Many exercise physiologists and trainers think that developing and maintaining core strength is the best foundation not only for playing a sport but for general muscular well-being.
The muscles of the core — the trunk of the body from the sternum to the pelvic floor — is involved in virtually every movement that you do. The core supports the body, helps keep it upright and balanced. A strong core supports the movements of arms and legs. It’s no coincidence that one of the signs of a weak, aged person is a stooped-over, hunchbacked appearance. That’s one of the consequences of having a weak core.
Core exercises are crucial to maintaining fitness and enabling you to move comfortably and effectively.
When guys think of the body’s “core,” they often think only of the abdominal muscles. Core exercises, they assume, are for developing a six-pack. But that’s a very incomplete picture. The core of the body consists of the muscles in both the front (the abdomen) and the back. In fact, the muscles of the back are often thought to be more important for overall functioning and strength than the stomach muscles. To develop and maintain the core, you must go beyond exercises that promise to give you six-pack abs. (Besides, every moderately fit person already has a six-pack. Those muscles just aren’t visible unless you get your body-fat percentage down to 8% or less.)
Fortunately, you can develop a strong, stable core by doing the following four exercises. This workout takes only 4 minutes to complete.
When Bicycling magazine wanted to recommend core-strengthening exercises to their readers, they went to Allison Westfahl, an exercise physiologist in Boulder, Colorado and the author of Tom Danielson’s Core Advantage: Core Strength for Cycling’s Winning Edge. Tom Danielson is an elite professional cyclist and holds the records for the fastest times in the grueling Mt. Washington Hill Climb and the Mt. Evans Hill Climb. Tom used to have a bad back, but with Allison’s guidance, he strengthened and balanced his core and improved his athletic performance. His back pain went away.
You don’t have to be a cyclist to benefit from doing the following four core exercises. Any endurance athlete — runner, swimmer, etc. — will benefit from them, as will those who play any sport (tennis, basketball, golf, rugby, fencing, etc.). They will also help folks who aren’t professional athletes get rid of back pain and be more balanced, efficient, and comfortable in their daily movements. Core strength is fundamental to proper musculoskeletal functioning.
It’s not called the “core” for nothing.
Do one set each of the following four exercises. Rest about 15 seconds between sets. I have included both a written description and a video showing how to do each exercise (you can watch them on your phone). Start with 3 sessions a week. You can add more sessions as you get stronger, and for quicker strength gains.
If you cycle or run, a good time to do these core exercises is immediately after a ride or run. The Journal of Strength & Conditioning Research reported that those who cooled down with a core workout significantly increased their ability to clear lactate (which means muscles that are less tired and sore).
1. Prone Snow Angels
Lie face down with your hands down by your sides. Squeeze your glutes (butt muscles) together. Slowly raise your feet, chest, and hands off the floor (max height 6 inches). Now sweep your arms out to the side and forward and bring your hands together over your head. (It’s like making a snow angel while lying on your stomach.) Then bring your hands back to your sides and lower your body to the floor. Repeat. Do 15 total reps.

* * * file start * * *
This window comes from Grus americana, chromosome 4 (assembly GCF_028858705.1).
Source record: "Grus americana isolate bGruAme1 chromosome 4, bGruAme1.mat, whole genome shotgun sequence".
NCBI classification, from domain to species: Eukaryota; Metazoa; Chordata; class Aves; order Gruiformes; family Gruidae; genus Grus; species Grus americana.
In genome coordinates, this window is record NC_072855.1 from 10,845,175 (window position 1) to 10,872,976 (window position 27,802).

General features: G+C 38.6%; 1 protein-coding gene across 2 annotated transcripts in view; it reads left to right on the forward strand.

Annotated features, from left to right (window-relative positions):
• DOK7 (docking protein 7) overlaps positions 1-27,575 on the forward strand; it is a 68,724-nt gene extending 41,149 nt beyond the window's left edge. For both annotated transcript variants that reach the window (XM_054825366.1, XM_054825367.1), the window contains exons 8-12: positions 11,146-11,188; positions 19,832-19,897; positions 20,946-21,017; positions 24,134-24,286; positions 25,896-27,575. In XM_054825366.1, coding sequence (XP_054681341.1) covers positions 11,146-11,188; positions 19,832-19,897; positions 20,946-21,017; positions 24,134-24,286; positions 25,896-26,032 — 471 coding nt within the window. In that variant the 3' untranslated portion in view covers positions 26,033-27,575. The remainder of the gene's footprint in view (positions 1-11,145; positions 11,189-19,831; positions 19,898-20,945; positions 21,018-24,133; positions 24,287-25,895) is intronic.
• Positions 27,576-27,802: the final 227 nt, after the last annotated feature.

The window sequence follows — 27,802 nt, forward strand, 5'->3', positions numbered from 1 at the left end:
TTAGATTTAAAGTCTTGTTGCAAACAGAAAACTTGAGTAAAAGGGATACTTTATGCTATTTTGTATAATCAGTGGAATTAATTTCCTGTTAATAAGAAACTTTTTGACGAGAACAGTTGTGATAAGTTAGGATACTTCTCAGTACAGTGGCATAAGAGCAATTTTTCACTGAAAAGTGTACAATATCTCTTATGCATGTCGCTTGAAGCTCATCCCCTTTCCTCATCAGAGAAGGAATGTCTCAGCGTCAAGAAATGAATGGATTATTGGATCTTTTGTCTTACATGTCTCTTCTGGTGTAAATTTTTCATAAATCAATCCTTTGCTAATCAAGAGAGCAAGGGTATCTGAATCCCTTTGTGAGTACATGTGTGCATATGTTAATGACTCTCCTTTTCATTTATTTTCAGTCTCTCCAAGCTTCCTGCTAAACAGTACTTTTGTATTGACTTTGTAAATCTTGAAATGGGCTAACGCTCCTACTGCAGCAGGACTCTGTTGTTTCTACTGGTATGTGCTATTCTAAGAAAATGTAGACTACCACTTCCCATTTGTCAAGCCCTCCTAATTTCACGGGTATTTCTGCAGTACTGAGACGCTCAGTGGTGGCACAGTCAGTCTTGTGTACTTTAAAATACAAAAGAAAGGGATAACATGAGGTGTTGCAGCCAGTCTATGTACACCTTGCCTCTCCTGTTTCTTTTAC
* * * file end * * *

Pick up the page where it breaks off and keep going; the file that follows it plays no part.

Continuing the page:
2. Mountain Climbers
Get in a pushup position, with your back and butt in a straight line, hands under your shoulders. Squeeze your shoulder blades together and bring your lower abs upward toward your spine. Bring one knee up to your chest and then thrust it back to the start position, then repeat with the opposite leg. Try not to let your hips raise up or rotate as you move your legs. One movement with each leg is one rep. Do 15 total. See the video for variations.
3. Seated Boat Pose with Isometric Side Push (aka “The Musette”; see the video)
The “boat pose” comes from yoga. You start by sitting on the floor with your knees bent and your heels lifted about 4 – 6 inches off the floor, feet together. Your torso will naturally lean back some; work to keep your back straight. Make a fist with your left hand and press it into your right palm. Hold your hands about 6 inches in front of your chest. Keep your legs steady and twist your torso to the right. When you’ve twisted about 90 degrees, hold the position. Push your left fist hard into your right palm and hold the pose for 15 seconds. Then twist to the opposite side, right fist pressing into left palm, and hold. Then return to center. That’s 1 rep. Do just one to start. Do additional reps as you get stronger.
4. Plank with Alternating Knee Drops
Get into a plank position with your forearms flat on the ground, elbows beneath your shoulders, feet 8 – 10 inches apart, back and hips in a straight, horizontal line. Drop your right knee to the ground, then return it to the start position. Then drop your left knee. That’s one rep. Do 15 total. For more intensity, move your knees slowly.
For greater overall body strength and conditioning, kettle bell exercises are one of the best things you can do. Get complete info on kettle bell workouts, plus equipment, from the premier source of kettle bell exercise information and equipment online: Dragon Door.